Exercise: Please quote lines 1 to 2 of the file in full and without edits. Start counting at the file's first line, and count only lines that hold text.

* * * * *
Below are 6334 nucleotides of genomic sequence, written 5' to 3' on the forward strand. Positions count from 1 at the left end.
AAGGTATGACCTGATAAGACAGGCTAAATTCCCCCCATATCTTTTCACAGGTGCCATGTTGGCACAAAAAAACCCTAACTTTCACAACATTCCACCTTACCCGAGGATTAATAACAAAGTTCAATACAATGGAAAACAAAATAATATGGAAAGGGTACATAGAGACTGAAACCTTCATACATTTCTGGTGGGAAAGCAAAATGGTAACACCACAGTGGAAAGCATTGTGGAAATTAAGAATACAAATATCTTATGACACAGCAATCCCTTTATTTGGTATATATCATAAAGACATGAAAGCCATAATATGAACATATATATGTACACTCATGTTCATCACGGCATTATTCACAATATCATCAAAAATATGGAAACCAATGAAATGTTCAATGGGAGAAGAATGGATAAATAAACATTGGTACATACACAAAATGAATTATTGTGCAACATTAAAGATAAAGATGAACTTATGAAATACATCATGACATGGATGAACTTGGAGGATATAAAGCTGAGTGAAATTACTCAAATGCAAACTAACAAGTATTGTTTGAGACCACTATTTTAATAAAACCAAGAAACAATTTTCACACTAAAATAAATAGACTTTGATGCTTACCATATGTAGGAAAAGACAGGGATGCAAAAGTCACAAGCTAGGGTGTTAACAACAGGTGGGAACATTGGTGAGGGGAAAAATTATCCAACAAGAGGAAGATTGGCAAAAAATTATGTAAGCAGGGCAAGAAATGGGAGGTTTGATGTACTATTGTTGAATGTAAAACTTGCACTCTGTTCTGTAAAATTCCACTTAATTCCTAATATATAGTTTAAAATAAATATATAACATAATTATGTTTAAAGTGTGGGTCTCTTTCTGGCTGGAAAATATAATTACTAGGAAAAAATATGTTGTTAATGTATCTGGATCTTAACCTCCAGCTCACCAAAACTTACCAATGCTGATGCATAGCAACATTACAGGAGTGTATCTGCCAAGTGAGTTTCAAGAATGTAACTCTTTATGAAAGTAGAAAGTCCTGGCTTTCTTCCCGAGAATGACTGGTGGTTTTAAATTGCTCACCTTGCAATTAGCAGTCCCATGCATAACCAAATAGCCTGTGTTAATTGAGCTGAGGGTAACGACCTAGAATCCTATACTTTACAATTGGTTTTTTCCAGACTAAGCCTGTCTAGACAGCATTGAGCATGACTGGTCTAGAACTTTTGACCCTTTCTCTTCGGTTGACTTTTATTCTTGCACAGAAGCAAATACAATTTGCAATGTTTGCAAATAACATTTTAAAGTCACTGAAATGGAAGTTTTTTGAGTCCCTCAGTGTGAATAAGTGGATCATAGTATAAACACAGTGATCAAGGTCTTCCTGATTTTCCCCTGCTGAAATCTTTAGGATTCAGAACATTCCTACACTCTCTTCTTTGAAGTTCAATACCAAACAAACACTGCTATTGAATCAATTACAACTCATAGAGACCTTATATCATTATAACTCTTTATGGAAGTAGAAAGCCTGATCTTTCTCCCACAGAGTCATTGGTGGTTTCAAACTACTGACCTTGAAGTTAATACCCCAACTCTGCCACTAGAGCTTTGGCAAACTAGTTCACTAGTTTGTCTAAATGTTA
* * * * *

Below are 6334 nucleotides of genomic sequence, written 5' to 3' on the forward strand. Positions count from 1 at the left end.
AAGGTATGACCTGATAAGACAGGCTAAATTCCCCCCATATCTTTTCACAGGTGCCATGTTGGCACAAAAAAACCCTAACTTTCACAACATTCCACCTTACCCGAGGATTAATAACAAAGTTCAATACAATGGAAAACAAAATAATATGGAAAGGGTACATAGAGACTGAAACCTTCATACATTTCTGGTGGGAAAGCAAAATGGTAACACCACAGTGGAAAGCATTGTGGAAATTAAGAATACAAATATCTTATGACACAGCAATCCCTTTATTTGGTATATATCATAAAGACATGAAAGCCATAATATGAACATATATATGTACACTCATGTTCATCACGGCATTATTCACAATATCATCAAAAATATGGAAACCAATGAAATGTTCAATGGGAGAAGAATGGATAAATAAACATTGGTACATACACAAAATGAATTATTGTGCAACATTAAAGATAAAGATGAACTTATGAAATACATCATGACATGGATGAACTTGGAGGATATAAAGCTGAGTGAAATTACTCAAATGCAAACTAACAAGTATTGTTTGAGACCACTATTTTAATAAAACCAAGAAACAATTTTCACACTAAAATAAATAGACTTTGATGCTTACCATATGTAGGAAAAGACAGGGATGCAAAAGTCACAAGCTAGGGTGTTAACAACAGGTGGGAACATTGGTGAGGGGAAAAATTATCCAACAAGAGGAAGATTGGCAAAAAATTATGTAAGCAGGGCAAGAAATGGGAGGTTTGATGTACTATTGTTGAATGTAAAACTTGCACTCTGTTCTGTAAAATTCCACTTAATTCCTAATATATAGTTTAAAATAAATATATAACATAATTATGTTTAAAGTGTGGGTCTCTTTCTGGCTGGAAAATATAATTACTAGGAAAAAATATGTTGTTAATGTATCTGGATCTTAACCTCCAGCTCACCAAAACTTACCAATGCTGATGCATAGCAACATTACAGGAGTGTATCTGCCAAGTGAGTTTCAAGAATGTAACTCTTTATGAAAGTAGAAAGTCCTGGCTTTCTTCCCGAGAATGACTGGTGGTTTTAAATTGCTCACCTTGCAATTAGCAGTCCCATGCATAACCAAATAGCCTGTGTTAATTGAGCTGAGGGTAACGACCTAGAATCCTATACTTTACAATTGGTTTTTTCCAGACTAAGCCTGTCTAGACAGCATTGAGCATGACTGGTCTAGAACTTTTGACCCTTTCTCTTCGGTTGACTTTTATTCTTGCACAGAAGCAAATACAATTTGCAATGTTTGCAAATAACATTTTAAAGTCACTGAAATGGAAGTTTTTTGAGTCCCTCAGTGTGAATAAGTGGATCATAGTATAAACACAGTGATCAAGGTCTTCCTGATTTTCCCCTGCTGAAATCTTTAGGATTCAGAACATTCCTACACTCTCTTCTTTGAAGTTCAATACCAAACAAACACTGCTATTGAATCAATTACAACTCATAGAGACCTTATATCATTATAACTCTTTATGGAAGTAGAAAGCCTGATCTTTCTCCCACAGAGTCATTGGTGGTTTCAAACTACTGACCTTGAAGTTAATACCCCAACTCTGCCACTAGAGCTTTGGCAAACTAGTTCACTAGTTTGTCTAAATGTTA